When my dad passed away in 1997, there were a number of eerie coincidences. The night of Summer’s birth and death, there was also a notable coincidence.
Summer was born just after midnight. I’d been trying to get to sleep from around 10pm. Although I’d been having pretty bad cramps all evening, that was nothing new – I’d been having night pains, with no medication, for weeks. The discomfort was so frequent I’d joked to James’ family that the baby would likely grow up to be a wizard or witch, given that s/he was always most active during the so-called “witching-hours”.
While in hospital, the consultant had okayed some pain-relief, which resulted in me finally taking some most evenings. That night the discomfort was worse than usual (because I was having contractions, but as a first-timer, I didn’t realise it!). As the cramps escalated, so did the pain-relief so I ended up quite groggy on pethidine (I remember the midwife asking “are you sure you want this? It will make you drowsy”, which I thought was a weird thing to say, seeing as it was after 11pm and sleep was my sole aim!).
Given the medication, I wasn’t fully ‘with-it’ – when trying to describe the pain, I told James it was like “pushing vegetables up a hill, that last one was a sweet potato, but this one’s a cucumber!” When Summer eventually arrived, I did have a moment of lucidity though. I just started shouting:
“What time is it?
What day is it?”
I recalled glimpsing at my phone around 11.30ish, but I wasn’t sure what time or day it was now. James and the midwives were fussing over me, but no one thought to check the time of birth for our baby. James said, “it’s 12.37am, Monday 9th March”.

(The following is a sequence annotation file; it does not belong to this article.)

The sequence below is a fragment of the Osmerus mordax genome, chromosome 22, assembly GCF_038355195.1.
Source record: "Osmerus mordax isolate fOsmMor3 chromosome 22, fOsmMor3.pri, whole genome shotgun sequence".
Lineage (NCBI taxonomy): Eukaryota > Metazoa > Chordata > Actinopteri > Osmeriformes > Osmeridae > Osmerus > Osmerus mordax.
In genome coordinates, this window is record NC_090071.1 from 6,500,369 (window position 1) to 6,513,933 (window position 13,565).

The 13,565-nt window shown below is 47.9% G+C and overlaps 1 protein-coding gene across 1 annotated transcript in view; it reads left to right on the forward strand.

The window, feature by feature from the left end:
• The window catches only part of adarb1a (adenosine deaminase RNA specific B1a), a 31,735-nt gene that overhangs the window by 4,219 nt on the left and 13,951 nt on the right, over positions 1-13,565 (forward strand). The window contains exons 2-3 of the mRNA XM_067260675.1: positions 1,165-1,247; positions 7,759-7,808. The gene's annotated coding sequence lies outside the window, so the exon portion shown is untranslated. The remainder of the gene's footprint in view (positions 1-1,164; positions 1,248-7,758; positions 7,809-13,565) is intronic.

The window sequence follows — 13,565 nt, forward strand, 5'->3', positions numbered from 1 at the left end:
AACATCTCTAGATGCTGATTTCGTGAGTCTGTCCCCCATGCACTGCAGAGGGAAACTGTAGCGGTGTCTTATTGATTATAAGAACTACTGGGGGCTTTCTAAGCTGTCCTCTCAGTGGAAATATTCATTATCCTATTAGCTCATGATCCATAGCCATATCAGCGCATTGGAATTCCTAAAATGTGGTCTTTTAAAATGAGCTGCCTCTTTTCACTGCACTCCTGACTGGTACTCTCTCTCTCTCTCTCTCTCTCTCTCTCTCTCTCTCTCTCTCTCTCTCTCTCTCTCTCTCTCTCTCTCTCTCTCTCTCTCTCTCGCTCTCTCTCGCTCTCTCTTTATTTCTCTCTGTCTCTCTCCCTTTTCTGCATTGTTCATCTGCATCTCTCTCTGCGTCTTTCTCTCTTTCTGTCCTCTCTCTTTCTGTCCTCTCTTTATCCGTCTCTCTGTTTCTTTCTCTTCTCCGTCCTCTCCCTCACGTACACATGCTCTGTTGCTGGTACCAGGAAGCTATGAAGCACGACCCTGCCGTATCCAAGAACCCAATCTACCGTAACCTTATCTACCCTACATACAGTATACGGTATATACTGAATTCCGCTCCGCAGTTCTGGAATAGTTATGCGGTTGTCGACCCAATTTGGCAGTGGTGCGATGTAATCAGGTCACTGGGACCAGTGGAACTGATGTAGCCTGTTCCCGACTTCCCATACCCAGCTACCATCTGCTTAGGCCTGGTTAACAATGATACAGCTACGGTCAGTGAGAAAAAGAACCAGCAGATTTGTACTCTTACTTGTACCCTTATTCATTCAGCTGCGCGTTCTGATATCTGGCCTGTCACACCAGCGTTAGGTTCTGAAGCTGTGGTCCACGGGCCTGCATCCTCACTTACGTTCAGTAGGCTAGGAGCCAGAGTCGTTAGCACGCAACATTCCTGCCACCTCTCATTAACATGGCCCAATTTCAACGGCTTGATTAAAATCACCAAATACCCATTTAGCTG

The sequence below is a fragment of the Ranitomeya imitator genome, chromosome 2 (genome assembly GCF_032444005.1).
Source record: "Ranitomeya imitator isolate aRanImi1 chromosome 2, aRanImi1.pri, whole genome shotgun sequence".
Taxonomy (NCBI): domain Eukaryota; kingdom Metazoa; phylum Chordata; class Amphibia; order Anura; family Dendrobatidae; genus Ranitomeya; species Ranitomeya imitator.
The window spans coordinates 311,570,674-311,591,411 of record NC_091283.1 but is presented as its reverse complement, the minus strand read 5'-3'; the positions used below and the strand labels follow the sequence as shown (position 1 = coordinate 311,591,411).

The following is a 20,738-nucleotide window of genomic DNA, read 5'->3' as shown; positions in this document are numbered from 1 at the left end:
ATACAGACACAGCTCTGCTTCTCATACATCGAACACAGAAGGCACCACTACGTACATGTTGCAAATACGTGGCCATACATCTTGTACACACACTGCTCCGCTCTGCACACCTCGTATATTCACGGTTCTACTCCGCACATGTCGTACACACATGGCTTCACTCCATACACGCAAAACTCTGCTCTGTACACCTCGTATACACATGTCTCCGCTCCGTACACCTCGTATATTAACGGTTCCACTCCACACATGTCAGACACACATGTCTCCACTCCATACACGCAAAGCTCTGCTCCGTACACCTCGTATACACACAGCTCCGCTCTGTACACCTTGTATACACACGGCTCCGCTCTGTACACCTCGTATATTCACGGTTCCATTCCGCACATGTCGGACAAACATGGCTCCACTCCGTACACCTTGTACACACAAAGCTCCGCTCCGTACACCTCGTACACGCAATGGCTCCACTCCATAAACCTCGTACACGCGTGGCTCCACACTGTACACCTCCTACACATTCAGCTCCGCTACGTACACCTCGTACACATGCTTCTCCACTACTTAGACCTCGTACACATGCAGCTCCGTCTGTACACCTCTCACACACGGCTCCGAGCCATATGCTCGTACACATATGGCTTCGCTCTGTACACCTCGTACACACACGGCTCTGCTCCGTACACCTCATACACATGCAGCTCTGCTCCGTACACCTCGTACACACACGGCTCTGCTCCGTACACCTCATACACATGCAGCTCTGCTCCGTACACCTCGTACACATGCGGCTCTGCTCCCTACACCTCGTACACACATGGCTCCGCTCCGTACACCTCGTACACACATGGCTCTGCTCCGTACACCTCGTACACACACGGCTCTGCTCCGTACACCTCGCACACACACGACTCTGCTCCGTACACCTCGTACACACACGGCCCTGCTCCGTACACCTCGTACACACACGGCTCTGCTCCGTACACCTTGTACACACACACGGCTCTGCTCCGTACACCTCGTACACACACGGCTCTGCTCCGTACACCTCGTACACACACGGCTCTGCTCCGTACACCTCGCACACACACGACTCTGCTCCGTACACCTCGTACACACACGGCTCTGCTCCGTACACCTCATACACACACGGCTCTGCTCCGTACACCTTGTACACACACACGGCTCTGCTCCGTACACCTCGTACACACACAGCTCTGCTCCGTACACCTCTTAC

As you know, we then went on to have just over an hour with our baby girl. We lay on the hospital bed with her, talking, singing and cuddling as a family. All week I’d been waiting for something to happen to make me think “what are the chances?” and there she was , this little baby girl with her heart still beating, we could actually see it moving. The light of the bedside lamp started to flicker (which it hadn’t done at any other time during that week) and I said to James: “I think that’s my dad”.
When my mum came to see us the next night and I told her the story, she had one of her own:
“Anj, that’s really strange. I haven’t had a dream about your dad in years, but this weekend, he came to me in a dream. I was really confused, because he looked like a younger version of himself, but I knew he wasn’t alive, so I just kept shouting:
“What year is it?
What year is it?”
My mum woke up asking that. Isn’t it strange that in the middle of the night I was shouting “what time is it, what day is it?” while my mum asks “what year is it?”, thereby completing the sentence? As I said, I don’t believe in coincidences. I was such a daddy’s girl and my relationship with my dad, is my first memory of love: I don’t know what name to give my faith, but I believe that he gave us that time with Summer.
Thanks dad for showing up for your little girl, when I had mine.